The mission of the Notre Dame football team this weekend when it plays Wake Forest is fairly simple: Beat the Demon Deacons, finish the season with an unbeaten home record and stay in the hunt to play in the BCS National Championship Game.
“It’s a point in the season where you know what to expect,” Irish head coach Brian Kelly said this week. “You know how to prepare (and) how to do the things necessary to get yourself to Saturday.”
The Fighting Irish have got themselves to and come out of 10 Saturdays with victories this season. Kelly said on Thursday at his post-practice media session that he felt as good as he ever has about how his team looked in preparation for a game.
Wake Forest’s mission is fairly clear this weekend as well, but the degree of difficulty is a few notches higher. The Demon Deacons (5-5) are visiting Notre Dame Stadium for the first time as they look to play the role of spoiler to ND’s unblemished campaign.
“I don’t think the role of spoiler is big on the players’ minds, or at least it shouldn’t be,” 12th-year Wake Forest head coach Jim Grobe said this week. “I think certainly you’d be a spoiler if you got to sneak up there and get a win, but just player Notre Dame is going to have your kids pumped-up.”
Kelly’s approach all year has been for his team to keep the blinders on; stay focused on the process of the opponents and avoid getting too high or too low based on the opponent. Grobe knows his squad has to have that approach as well against the Irish this Saturday.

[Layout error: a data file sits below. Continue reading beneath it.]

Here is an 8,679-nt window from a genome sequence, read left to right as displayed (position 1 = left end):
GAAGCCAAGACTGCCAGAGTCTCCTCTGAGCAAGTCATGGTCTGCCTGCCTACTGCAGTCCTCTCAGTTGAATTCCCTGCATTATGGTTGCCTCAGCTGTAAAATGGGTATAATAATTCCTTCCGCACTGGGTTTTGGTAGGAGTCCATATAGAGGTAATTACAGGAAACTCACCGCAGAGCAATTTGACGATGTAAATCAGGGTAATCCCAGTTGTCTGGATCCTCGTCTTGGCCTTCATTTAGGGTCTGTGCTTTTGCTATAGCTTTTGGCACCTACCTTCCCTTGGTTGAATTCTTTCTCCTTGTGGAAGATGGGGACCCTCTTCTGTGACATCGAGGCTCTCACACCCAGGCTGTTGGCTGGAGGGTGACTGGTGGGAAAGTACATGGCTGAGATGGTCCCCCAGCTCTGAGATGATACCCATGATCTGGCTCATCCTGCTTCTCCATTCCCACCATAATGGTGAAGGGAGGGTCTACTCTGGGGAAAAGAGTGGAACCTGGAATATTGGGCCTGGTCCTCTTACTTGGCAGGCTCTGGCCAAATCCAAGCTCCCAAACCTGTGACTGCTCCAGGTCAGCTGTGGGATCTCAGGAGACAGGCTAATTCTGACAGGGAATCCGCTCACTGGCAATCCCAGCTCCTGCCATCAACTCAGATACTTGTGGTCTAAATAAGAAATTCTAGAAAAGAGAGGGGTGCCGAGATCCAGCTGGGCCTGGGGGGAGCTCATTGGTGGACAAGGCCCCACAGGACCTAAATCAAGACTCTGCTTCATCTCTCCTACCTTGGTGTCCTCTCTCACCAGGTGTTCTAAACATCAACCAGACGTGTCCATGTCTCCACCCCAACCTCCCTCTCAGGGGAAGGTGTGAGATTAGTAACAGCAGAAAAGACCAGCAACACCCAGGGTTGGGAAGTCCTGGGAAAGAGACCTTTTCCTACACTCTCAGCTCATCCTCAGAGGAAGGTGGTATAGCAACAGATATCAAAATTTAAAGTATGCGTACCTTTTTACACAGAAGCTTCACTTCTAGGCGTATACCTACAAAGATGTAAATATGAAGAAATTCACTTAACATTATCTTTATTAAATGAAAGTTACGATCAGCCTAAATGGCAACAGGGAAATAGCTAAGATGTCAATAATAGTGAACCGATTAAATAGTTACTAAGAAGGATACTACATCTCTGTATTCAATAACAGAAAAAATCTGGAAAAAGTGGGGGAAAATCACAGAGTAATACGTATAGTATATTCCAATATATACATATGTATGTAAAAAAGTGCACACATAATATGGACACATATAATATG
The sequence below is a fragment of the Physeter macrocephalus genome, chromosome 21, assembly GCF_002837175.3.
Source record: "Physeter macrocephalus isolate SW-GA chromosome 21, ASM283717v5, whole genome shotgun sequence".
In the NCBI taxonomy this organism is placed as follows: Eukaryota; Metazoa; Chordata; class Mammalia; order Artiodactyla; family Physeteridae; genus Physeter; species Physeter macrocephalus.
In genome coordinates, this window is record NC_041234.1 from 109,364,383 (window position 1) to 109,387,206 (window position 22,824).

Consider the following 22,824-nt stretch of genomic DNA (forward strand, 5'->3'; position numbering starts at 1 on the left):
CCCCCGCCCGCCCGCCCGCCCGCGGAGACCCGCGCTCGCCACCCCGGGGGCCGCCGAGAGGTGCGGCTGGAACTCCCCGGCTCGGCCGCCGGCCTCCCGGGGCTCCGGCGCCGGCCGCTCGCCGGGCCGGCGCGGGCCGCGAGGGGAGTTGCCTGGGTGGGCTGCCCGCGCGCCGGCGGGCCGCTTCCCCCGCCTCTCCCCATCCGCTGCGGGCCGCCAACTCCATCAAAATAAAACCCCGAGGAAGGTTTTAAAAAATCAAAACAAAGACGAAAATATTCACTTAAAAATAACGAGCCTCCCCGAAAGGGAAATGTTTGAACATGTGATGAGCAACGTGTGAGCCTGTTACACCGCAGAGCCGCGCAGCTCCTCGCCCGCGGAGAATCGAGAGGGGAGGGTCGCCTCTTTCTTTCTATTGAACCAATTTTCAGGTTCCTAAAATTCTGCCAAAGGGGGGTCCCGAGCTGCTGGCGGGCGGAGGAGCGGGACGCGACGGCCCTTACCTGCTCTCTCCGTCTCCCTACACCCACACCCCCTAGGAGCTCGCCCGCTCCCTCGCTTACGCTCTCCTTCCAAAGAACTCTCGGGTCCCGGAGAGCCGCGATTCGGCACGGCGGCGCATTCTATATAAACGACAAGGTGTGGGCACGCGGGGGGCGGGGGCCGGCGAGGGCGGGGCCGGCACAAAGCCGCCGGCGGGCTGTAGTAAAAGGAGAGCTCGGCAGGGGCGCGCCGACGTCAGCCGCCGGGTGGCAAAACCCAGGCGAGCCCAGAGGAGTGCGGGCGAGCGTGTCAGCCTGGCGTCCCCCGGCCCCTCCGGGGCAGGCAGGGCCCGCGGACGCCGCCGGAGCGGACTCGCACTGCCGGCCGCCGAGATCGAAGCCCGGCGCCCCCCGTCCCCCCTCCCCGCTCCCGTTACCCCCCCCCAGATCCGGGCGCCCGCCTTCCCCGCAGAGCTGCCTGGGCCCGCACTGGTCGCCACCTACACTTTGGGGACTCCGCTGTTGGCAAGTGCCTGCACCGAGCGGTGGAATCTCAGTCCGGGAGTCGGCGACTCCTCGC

“One of our things is trying not to be too pumped-up,” Grobe said of his team’s emotions. “I thought that we were against Clemson and started out really slowly – just kind of flying around and not really focusing on our keys. I think it’s important to be pumped-up and excited and it would be fun to play the role of spoiler, but I think more than anything we need to take care of Wake Forest and go play good football.”
That refrain should sound familiar to anyone who has listened to or read Brian Kelly’s thoughts on “the process” and staying consistent from week to week. While the Irish are 10-0, they have not won in completely dominating fashion since a dominating 41-3 smack down of Miami six weeks ago.
With the BCS rankings as tight as they are (Notre Dame sits just .0101 behind Oregon for the coveted second spot this week) the issue of “style points” has come into play after what many consider to be lackluster wins over Pitt and Boston College the last two weeks. However, not only does Kelly not discuss the need to win with style with his team, he also doesn’t broach the subject of cautioning his team against trying to look too good.
“I don’t talk about it,” he said emphatically after Thursday’s practice. “Maybe they get together and they talk about it, but it’s never a conversation that we have, nor do I want to bring it up, because we’re not constructed to even talk about it in those terms. We’ve never had conversations about how we should look. We only talk about how we should prepare.”
That day to day preparation and focus has probably been the difference for the Irish in their close games this season, as well as their 30-13 win over Oklahoma that was still a tie game with 13 minutes to play. Wake Forest does not have the same level of talent as the Irish, but they will look to rely on their own preparation this weekend as well.
“This week we’ve really been stressing about having good practices every day,” Demon Deacon fullback Tommy Bohanon said. “What we need to do to win games is to have crisp practices every day. If we practice full out then I feel like we’ll be ready to go up there (to Notre Dame) and compete with them.”